In the fall of 2011, I co-founded a project in reaction to what I saw as our "crumbling civic infrastructure." The Theater of Public Policy's mission is to use conversations and theater to introduce audiences to ideas and debates they might not have otherwise tuned into — and to equip them with enough information on those topics that they can make some decisions on how they feel about them.

On Nov. 19, that crumbling civic infrastructure caught up with us. As the Star Tribune detailed ("Pipeline protests spill into theater" Nov. 21), our show at the Bryant Lake Bowl in Minneapolis was cut short when a group of protesters heckled and shouted us off stage.

The show was intended to be a conversation and audience Q&A with two members of the Minnesota Public Utilities Commission. If you are wondering what the PUC is or how a show about a relatively obscure regulatory agency could be so controversial, you are far from alone.

We originally booked two guests from the PUC because it is largely unknown and its processes can seem opaque. We wanted to shed light on this poorly understood agency.

What we didn't know when we booked our guests was that the PUC would be leading newscasts on the day of our show for its vote that morning reaffirming support for a new oil pipeline called Line 3.

The pipeline is controversial. It would be a major investment in fossil-fuel infrastructure at a critical moment for the world's climate. And it would cut across multiple Native American tribes' treaty land.

Unfortunately, we never got to discuss any of those issues. The group protesting our event shouted down our guests and even my questions of them. Had we been able to continue the program, I would have asked the commissioners about Line 3, climate change and how their vote earlier that day could be reconciled with treaty rights. We would have also opened it up for members of the audience to ask questions and challenge the commissioners themselves (as we do in all of our shows).

Those opportunities for an audience to learn about the PUC, Line 3 and whether allowing that pipeline was a terrible decision or not were closed off by the actions of a few. This was particularly frustrating for large parts of our audience, many of whom told me in calls and e-mails after the abbreviated event that they were against the new pipeline but had wanted the chance to learn more about the PUC and how they might engage with it going forward on precisely these kinds of issues.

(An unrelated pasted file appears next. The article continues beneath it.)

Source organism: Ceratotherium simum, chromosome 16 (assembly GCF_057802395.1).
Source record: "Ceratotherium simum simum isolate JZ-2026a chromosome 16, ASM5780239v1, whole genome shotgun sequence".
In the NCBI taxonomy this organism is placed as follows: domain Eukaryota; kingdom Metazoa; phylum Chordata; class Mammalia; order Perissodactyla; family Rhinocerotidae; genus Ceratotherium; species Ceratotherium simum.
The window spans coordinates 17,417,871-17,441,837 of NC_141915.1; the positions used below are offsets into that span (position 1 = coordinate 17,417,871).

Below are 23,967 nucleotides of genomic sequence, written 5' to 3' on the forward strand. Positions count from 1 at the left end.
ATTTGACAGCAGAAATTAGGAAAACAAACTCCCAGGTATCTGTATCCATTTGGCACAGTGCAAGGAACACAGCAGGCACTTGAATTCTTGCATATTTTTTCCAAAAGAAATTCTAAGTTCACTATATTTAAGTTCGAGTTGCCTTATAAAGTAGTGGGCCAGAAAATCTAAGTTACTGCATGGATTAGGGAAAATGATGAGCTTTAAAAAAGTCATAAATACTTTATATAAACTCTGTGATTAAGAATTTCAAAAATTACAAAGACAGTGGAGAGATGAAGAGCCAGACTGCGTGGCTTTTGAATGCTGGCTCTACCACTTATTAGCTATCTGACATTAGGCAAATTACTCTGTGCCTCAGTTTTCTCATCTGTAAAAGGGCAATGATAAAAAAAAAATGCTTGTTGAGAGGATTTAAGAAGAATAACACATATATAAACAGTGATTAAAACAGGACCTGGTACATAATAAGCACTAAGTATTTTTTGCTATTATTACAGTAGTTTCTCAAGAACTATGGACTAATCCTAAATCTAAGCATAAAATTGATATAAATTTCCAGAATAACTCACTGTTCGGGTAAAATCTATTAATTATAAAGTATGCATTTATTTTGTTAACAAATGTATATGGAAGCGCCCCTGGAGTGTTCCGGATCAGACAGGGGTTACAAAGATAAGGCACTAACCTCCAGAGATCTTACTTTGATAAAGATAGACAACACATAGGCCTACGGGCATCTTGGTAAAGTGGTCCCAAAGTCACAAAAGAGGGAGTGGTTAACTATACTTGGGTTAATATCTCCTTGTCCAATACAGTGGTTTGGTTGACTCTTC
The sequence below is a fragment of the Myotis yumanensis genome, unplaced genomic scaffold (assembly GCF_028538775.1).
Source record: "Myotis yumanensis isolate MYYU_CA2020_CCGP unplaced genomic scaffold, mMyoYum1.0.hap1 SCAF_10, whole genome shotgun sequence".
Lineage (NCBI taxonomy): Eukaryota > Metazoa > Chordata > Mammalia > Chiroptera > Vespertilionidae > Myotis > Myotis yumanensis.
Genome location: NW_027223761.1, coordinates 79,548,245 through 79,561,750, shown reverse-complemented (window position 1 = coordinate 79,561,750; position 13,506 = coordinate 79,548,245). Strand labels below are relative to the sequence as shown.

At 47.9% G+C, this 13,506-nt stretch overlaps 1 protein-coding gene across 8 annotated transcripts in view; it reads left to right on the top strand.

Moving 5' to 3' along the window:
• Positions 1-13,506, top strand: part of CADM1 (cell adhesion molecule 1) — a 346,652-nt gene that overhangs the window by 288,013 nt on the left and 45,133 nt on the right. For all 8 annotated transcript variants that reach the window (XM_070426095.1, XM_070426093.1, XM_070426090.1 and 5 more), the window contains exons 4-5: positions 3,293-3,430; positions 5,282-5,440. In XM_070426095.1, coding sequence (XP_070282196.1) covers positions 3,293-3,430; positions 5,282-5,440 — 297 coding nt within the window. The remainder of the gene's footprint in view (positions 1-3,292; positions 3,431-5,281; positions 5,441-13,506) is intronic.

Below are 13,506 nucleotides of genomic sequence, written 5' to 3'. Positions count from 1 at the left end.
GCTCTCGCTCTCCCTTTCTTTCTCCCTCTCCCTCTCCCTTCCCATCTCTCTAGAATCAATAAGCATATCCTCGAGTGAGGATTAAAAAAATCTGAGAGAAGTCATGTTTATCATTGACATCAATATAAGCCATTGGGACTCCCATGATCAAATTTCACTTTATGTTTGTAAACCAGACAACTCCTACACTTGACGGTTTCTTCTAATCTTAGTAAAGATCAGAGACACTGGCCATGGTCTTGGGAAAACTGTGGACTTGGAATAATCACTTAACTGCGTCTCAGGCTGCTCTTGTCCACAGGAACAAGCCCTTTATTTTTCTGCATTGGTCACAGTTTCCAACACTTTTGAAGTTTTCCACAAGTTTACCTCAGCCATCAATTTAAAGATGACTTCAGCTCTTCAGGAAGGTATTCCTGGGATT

Those opposed to the PUC's decision had a packed theater full of potential allies. In the end, those who had wanted to educate themselves in order to be better advocates were denied that opportunity.

Part of how that evening unfolded can be attributed to bad timing. The PUC's vote on Line 3 was understandably devastating for opponents. Had we known that vote would happen that day, we would not have planned a public event with members of the commission. Emotions were running extremely high. Had the event happened a week earlier or later, I believe it would have gone very differently.

This is still an opportunity to reaffirm our mission at the Theater of Public Policy and the value of civil discourse broadly. We believe in creating spaces where people can learn something new, discuss big issues and disagree while appreciating the humanity of people on all sides of an issue. We do our work in this way not simply for some polite notions of how civil society should work, but because we believe they will produce the most socially just outcomes.

We believe in our audiences and the people we serve with our show. Given the breadth of information and perspectives on an issue, they will better understand the reasons to be engaged with it and will be better equipped to do so.

Finally, we believe we can disagree without dehumanizing one another. It is imperative we recognize that people on all sides of a debate are just that — people. They may be right, wrong, good, flawed or all of the above, but they are people.

We believe — to paraphrase a great Minnesotan — that we all do better when we all know more. We will continue to do that work, starting with our next show. And we invite you to join us.

Tane Danger is co-founder of the Theater of Public Policy.